The wonders of Tuscany are many: the magnificent architecture of the cities of Florence, Pisa, Lucca, and Siena, the nearly endless collection of medieval and Renaissance art, the timeless beauty of the silent countryside, where for three thousand years man and nature worked hand in hand, and, of course, there is our food and wine.
But what fascinates many is the simple majesty of the region’s medieval hill towns. Part fortresses, part ideal habitation, they are the soul of Tuscany. The narrow winding streets, small houses, vegetable gardens, and fruit trees wedged in between, personable shops of the butcher, baker, and greengrocer, these villages have provided a dignified and nurturing life to their people for centuries. A stroll through any of them imbues one with a sense of belonging, of home. And romance. It’s easy to fall in love here, and to live. And when you have to go? Oh well… at least you stayed a while.
Pienza is the ideal city. Commissioned by Pope Pius II—a humanist poet of the fifteenth century—as the epitome of Renaissance town planning, it’s set in unspoiled landscapes with magnificent views. Built around a perfect town square with 1,000 inhabitants, it is a visitor’s heaven for drives, bike rides, or country walks.
Montechiello is a respite for the soul, a secluded, ultra-romantic version of Pienza, and a perfectly restored village in a fifteenth-century landscape. Visiting the village is like being in your own kingdom. Take a pastoral walk, or venture to the nearby music and theater festival of Montepulciano if you ever want to leave this romantic bubble. Though you may well not.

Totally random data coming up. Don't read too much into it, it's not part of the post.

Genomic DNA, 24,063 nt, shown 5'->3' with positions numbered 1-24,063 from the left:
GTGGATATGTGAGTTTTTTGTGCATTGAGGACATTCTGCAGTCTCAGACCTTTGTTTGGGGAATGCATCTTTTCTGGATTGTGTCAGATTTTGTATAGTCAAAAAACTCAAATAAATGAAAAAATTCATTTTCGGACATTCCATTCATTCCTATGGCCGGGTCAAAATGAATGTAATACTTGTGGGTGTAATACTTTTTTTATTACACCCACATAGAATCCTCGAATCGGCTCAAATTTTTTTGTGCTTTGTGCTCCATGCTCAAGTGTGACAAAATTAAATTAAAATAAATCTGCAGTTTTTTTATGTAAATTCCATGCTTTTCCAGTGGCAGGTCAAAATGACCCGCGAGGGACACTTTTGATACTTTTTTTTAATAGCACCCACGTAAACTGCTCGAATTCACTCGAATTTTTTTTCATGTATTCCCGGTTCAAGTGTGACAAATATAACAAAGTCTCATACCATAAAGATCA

A long neglected charmer close to the sea, Massa Marittima features mysterious Etruscan ruins and the esteemed wine district of Bolgheri. The central piazza is wonderfully irregular, and the restaurants unpretentious and friendly. The nearby metalliferous hills are as wild as any hikers or mountain bikers can ask for. And its inhabitants love wine.
A tiny fishing village, Talamone is a sea lover’s dream. Located on a spur of land with magnificent views, the10,000-acre Parco D’Uccelina, and a sprawling river delta next to it, are filled with wild life from boars to herons. Ideal for trips on foot, horseback, bikes, or canoes, it’s just a short ferry ride to the beautiful island of Giglio.
A barely known trio of villages, Sorano, Savona, and Pitigliano are picturesquely set in the wildest, most unvisited corner of Tuscany, full of baffling Etruscan ruins. Sorano is the true lost jewel, steep and dramatic, surrounded by a river and riddled by caves, a hideaway of artists and musicians.